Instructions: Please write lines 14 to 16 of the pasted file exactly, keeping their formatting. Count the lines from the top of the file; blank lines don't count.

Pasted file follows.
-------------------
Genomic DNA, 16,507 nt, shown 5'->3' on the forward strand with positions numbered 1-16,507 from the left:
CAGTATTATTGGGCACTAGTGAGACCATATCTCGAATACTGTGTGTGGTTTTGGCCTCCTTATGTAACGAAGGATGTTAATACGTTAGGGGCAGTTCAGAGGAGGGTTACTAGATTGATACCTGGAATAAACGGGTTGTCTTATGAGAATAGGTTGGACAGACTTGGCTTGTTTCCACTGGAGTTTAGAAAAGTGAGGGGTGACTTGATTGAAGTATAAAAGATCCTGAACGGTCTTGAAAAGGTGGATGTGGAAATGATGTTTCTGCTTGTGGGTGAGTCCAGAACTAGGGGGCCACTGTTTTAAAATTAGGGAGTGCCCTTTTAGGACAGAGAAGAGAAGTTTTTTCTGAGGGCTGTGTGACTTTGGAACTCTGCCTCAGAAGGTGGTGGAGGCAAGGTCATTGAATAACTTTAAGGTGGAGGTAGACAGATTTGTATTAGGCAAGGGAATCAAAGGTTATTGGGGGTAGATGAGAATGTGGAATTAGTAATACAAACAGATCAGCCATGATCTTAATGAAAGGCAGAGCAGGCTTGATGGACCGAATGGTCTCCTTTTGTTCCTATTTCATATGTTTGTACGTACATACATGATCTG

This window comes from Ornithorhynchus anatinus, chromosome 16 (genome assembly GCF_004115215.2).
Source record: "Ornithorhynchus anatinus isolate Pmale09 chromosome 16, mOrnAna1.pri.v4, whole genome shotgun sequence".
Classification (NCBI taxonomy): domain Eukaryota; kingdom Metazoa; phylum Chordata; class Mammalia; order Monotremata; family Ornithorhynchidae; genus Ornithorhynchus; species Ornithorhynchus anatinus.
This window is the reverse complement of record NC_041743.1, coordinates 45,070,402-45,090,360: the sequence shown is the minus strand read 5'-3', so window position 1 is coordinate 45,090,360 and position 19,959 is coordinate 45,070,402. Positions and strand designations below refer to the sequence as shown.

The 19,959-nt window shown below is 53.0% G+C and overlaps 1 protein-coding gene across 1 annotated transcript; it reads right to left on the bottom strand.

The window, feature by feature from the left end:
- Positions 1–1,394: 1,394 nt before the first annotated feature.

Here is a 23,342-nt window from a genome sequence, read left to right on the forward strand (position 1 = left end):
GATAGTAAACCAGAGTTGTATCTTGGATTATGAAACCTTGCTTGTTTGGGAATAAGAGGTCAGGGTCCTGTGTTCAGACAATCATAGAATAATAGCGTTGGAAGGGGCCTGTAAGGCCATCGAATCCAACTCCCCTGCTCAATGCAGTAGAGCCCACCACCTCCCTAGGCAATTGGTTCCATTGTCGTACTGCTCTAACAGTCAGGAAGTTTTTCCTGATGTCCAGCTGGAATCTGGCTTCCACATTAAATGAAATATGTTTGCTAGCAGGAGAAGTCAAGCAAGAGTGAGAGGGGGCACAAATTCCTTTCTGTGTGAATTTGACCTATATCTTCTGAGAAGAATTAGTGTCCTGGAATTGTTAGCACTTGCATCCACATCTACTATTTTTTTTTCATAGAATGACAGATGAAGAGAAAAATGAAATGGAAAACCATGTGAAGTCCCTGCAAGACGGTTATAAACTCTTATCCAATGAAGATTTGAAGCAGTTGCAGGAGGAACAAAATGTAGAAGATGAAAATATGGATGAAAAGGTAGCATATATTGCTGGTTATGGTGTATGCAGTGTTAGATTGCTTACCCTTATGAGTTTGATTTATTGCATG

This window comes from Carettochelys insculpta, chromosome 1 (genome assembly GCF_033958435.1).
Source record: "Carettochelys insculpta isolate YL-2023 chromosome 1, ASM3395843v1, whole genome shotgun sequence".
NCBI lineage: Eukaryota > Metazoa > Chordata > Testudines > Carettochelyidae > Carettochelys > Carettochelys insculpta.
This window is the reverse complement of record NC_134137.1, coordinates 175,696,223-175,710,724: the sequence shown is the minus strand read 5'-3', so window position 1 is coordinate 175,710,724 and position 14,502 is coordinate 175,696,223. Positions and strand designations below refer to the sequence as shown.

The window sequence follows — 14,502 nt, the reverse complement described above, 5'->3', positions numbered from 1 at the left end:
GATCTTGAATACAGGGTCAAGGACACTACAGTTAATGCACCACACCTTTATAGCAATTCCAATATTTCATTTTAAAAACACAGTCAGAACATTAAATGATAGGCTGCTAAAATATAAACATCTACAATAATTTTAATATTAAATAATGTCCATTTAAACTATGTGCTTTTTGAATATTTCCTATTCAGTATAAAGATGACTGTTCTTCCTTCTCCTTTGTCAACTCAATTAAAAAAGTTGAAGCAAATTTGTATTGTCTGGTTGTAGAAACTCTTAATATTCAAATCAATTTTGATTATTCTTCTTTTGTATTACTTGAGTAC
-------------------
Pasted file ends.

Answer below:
NCBI lineage: Eukaryota > Metazoa > Chordata > Testudines > Carettochelyidae > Carettochelys > Carettochelys insculpta.
This window is the reverse complement of record NC_134137.1, coordinates 175,696,223-175,710,724: the sequence shown is the minus strand read 5'-3', so window position 1 is coordinate 175,710,724 and position 14,502 is coordinate 175,696,223. Positions and strand designations below refer to the sequence as shown.

The window sequence follows — 14,502 nt, the reverse complement described above, 5'->3', positions numbered from 1 at the left end: